10 thoughts on “C42 – Carter

    1. Yes! Mainly I did not get conclusive results in the final experiment that was not shown in a figure. Basically we used FTT18 as a constitutive control (a gene that should show the same expression no matter what conditions the cell is under) and RAD51 as a positive control (a DNA repair protein that should increase expression in response to DNA Damage).. and so point being even though both of these controls did exactly what I wanted them to do, my final Hypr2c gene expression compared to these working controls had no data available for me to know if expression increased, decreased, or was not expressed at all. All of this to say, it was a bit challenging to run into this final result after a full semester worth of research, but I’m sure we could work this out if given more time/resources with a bit of tweaking to primers or PCR technique! Thanks for the question 🙂

    1. Hey Aidan, great question! Short answer, they don’t. Longer answer, 20bp was a great number to use that gave us enough specificity to where we didn’t get inaccurate amplification with more than one gene. By this, I mean lets say we used a 5-10bp primer.. the same 5-10bp might be available in 2 or more other genes in the genome in the exact same order and sequence as my gene Hypr2c, which could lead to multiple PCR products in my sample. 20bp allows for high specificity to one single target gene without being too long. On the other hand, primers too long could lead to self-annealing (higher probability of occurrences like hairpin loops etc.) and also it allows us to conduct PCR more rapidly, as it can take longer to wait for larger primers to anneal to our gene of interest. Overall 20bp turned out to be a great number to use in between, thanks for such an interesting question! (:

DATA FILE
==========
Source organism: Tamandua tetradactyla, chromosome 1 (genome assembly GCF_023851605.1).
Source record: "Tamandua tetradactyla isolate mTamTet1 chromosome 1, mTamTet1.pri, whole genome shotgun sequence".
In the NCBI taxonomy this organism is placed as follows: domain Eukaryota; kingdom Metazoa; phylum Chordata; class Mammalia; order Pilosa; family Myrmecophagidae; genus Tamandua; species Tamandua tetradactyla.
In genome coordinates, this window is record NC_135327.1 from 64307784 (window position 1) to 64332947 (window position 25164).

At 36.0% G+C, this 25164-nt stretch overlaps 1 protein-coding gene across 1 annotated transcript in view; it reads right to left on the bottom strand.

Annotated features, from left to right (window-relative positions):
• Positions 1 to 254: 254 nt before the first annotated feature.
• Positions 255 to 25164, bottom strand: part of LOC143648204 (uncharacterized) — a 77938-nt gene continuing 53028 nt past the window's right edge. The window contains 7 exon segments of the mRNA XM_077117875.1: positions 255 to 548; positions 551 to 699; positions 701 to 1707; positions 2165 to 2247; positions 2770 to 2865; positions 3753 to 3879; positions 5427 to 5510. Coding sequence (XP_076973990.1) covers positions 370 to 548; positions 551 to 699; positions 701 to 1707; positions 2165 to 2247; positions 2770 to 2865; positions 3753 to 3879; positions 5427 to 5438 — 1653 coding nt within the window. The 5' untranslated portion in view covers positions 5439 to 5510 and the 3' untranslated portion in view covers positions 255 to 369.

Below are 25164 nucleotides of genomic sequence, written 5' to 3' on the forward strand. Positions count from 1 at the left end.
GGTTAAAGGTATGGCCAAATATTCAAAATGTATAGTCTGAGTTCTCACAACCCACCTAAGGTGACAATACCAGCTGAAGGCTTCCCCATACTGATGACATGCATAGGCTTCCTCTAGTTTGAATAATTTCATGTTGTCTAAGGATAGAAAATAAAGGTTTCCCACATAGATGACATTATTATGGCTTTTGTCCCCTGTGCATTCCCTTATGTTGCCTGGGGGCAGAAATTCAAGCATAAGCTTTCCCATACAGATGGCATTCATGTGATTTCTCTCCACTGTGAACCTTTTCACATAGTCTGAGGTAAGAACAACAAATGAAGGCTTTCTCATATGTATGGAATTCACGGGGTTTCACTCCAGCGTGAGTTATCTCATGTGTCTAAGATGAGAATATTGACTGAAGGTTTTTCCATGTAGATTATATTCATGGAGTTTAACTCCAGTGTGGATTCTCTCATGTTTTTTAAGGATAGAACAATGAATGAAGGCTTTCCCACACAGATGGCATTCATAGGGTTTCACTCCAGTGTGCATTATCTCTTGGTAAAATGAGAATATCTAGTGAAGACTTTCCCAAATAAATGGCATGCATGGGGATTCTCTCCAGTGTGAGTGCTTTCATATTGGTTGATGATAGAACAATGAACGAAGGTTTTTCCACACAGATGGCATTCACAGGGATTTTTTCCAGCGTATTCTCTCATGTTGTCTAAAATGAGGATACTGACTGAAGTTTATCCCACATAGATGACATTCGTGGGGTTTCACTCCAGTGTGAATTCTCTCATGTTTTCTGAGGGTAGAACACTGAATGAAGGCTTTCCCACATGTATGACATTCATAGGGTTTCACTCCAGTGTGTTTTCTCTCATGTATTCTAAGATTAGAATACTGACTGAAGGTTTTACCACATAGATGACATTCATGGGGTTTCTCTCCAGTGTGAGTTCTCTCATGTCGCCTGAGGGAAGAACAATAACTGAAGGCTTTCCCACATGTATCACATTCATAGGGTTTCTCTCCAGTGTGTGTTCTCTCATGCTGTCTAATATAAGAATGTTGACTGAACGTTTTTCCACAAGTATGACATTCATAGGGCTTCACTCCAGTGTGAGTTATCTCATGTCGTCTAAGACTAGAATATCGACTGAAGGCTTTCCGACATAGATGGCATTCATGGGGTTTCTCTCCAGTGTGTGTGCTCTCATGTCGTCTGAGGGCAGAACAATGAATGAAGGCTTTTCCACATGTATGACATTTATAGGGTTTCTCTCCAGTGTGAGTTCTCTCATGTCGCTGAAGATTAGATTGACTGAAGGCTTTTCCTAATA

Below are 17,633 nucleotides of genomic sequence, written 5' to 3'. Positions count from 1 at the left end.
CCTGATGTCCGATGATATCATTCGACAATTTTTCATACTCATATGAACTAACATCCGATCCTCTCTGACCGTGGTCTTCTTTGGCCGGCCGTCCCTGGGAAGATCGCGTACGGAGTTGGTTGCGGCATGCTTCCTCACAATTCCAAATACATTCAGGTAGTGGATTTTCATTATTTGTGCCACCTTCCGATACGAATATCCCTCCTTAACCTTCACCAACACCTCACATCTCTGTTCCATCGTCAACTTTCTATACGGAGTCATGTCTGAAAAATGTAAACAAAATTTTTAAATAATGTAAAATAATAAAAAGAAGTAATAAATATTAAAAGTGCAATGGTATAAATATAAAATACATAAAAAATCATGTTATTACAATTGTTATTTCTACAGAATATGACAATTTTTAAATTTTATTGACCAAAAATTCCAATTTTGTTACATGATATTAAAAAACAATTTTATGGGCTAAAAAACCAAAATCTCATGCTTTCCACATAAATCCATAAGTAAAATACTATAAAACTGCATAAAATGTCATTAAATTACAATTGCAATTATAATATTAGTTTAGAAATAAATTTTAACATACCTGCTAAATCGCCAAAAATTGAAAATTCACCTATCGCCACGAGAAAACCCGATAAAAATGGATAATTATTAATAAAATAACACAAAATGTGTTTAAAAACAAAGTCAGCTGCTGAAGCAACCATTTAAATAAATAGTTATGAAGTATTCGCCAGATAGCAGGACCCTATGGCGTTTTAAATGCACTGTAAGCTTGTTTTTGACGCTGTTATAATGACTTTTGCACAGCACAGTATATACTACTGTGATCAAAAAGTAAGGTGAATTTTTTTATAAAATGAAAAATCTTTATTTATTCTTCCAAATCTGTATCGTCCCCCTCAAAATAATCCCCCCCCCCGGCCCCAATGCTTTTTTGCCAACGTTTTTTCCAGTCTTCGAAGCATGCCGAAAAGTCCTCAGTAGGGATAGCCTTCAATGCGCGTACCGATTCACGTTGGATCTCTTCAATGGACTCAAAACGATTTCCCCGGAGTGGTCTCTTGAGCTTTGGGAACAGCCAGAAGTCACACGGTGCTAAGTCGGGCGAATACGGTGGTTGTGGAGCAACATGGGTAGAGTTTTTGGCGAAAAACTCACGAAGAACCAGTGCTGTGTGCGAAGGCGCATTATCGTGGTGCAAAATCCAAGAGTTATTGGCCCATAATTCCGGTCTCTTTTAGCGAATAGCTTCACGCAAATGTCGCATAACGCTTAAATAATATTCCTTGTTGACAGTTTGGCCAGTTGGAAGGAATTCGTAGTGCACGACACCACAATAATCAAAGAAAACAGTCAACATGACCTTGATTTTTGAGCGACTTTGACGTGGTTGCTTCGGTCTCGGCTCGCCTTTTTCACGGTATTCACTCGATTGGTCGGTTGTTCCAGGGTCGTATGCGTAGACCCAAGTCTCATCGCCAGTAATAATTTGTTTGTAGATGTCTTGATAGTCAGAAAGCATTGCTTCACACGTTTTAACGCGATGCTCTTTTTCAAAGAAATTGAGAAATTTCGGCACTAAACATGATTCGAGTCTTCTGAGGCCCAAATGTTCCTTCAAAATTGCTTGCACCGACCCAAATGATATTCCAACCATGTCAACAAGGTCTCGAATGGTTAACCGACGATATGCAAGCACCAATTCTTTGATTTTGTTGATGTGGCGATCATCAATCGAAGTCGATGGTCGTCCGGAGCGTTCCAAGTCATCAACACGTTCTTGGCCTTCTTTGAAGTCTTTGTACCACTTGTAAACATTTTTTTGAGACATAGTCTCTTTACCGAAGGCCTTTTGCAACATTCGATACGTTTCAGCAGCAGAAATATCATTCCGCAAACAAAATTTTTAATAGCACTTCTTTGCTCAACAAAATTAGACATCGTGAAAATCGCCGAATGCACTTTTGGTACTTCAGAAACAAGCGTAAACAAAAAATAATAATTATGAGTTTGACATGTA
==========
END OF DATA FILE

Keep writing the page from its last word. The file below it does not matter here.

1. Hey Jake! What changes would you make to your gel electrophoresis techniques to increase the amount of expression seen?

    1. Hi Kenya! The main change we need to make with gel electrophoresis is actually quantification technique. We did quantify the brightness of each band in the gel by the average brightness of all pixels available in the band in a picture we took, but there are more sensitive quantification techniques that I am not quite familiar with. Hopefully I can find more out about techniques involved with sensitive gel electrophoresis going forward! Thanks for the question, hope this helped answer a little bit!

    1. Hey there Dominique. Short answer, it was the gene assigned to me by Dr. Moore in a spread sheet! Long answer, these gene shows a highly similar expression profile to that of RAD51 (a known important DNA Damage repair protein) as it was expressed almost in unison with RAD51 during the conjugation phase (DNA damaging phase) of our model organism undergoing reproduction. The original name of this gene in ciliates database was actually TTHERM_00301770, however, after looking into this gene I renamed it to “Hypr2c” which stands for “Hypothetical protein expressed twice during conjugation”, which is the only thing we know about its behavior so far. Thanks for the question! (:

  2. Could there be any other potential explanations as to why the protein wasn’t expressed?

    1. Hi Thomas! I listed my best guesses in my video presentation, and I have not quite thought of better ideas since the recording of this presentation. To recap, if either the PCR reagents were not set up correctly or the cDNA template used in amplification was not created correctly, this might could cause the results seen but both are unlikely because my controls worked so well. My best guess is that expression was extremely low in both the DNA damaged cell and the untreated cell such that you could not see a potentially VERY dim band. I saw you asked why the protein wasn’t expressed.. this could be the case for unknown reasons, or like stated expression could be so low that it appears to have not expressed. Thanks for the question!

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